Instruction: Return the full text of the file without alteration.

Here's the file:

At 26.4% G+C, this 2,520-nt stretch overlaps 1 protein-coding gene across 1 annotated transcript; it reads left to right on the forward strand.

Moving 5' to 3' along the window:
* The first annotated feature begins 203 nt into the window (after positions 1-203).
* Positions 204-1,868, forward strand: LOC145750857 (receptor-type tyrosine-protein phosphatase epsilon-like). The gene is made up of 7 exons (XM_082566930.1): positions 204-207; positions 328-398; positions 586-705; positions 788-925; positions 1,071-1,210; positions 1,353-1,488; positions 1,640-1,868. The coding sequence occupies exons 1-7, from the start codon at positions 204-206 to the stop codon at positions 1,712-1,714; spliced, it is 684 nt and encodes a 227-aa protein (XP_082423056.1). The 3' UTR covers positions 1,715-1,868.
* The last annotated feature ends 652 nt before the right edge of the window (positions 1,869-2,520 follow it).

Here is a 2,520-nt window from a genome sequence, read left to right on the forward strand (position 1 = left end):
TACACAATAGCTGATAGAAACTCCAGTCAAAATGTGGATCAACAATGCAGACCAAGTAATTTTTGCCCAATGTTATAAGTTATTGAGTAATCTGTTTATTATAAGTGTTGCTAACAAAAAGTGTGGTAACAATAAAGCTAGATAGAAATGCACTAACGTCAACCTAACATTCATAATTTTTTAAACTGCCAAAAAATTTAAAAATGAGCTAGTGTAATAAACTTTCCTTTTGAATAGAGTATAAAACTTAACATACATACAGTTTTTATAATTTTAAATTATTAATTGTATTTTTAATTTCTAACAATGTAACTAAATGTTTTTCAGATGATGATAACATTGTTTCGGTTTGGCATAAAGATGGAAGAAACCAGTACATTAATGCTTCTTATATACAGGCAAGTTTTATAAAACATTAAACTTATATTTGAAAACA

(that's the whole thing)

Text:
At 26.4% G+C, this 2,520-nt stretch overlaps 1 protein-coding gene across 1 annotated transcript; it reads left to right on the forward strand.

Moving 5' to 3' along the window:
* The first annotated feature begins 203 nt into the window (after positions 1-203).
* Positions 204-1,868, forward strand: LOC145750857 (receptor-type tyrosine-protein phosphatase epsilon-like). The gene is made up of 7 exons (XM_082566930.1): positions 204-207; positions 328-398; positions 586-705; positions 788-925; positions 1,071-1,210; positions 1,353-1,488; positions 1,640-1,868. The coding sequence occupies exons 1-7, from the start codon at positions 204-206 to the stop codon at positions 1,712-1,714; spliced, it is 684 nt and encodes a 227-aa protein (XP_082423056.1). The 3' UTR covers positions 1,715-1,868.
* The last annotated feature ends 652 nt before the right edge of the window (positions 1,869-2,520 follow it).

Here is a 2,520-nt window from a genome sequence, read left to right on the forward strand (position 1 = left end):
TACACAATAGCTGATAGAAACTCCAGTCAAAATGTGGATCAACAATGCAGACCAAGTAATTTTTGCCCAATGTTATAAGTTATTGAGTAATCTGTTTATTATAAGTGTTGCTAACAAAAAGTGTGGTAACAATAAAGCTAGATAGAAATGCACTAACGTCAACCTAACATTCATAATTTTTTAAACTGCCAAAAAATTTAAAAATGAGCTAGTGTAATAAACTTTCCTTTTGAATAGAGTATAAAACTTAACATACATACAGTTTTTATAATTTTAAATTATTAATTGTATTTTTAATTTCTAACAATGTAACTAAATGTTTTTCAGATGATGATAACATTGTTTCGGTTTGGCATAAAGATGGAAGAAACCAGTACATTAATGCTTCTTATATACAGGCAAGTTTTATAAAACATTAAACTTATATTTGAAAACA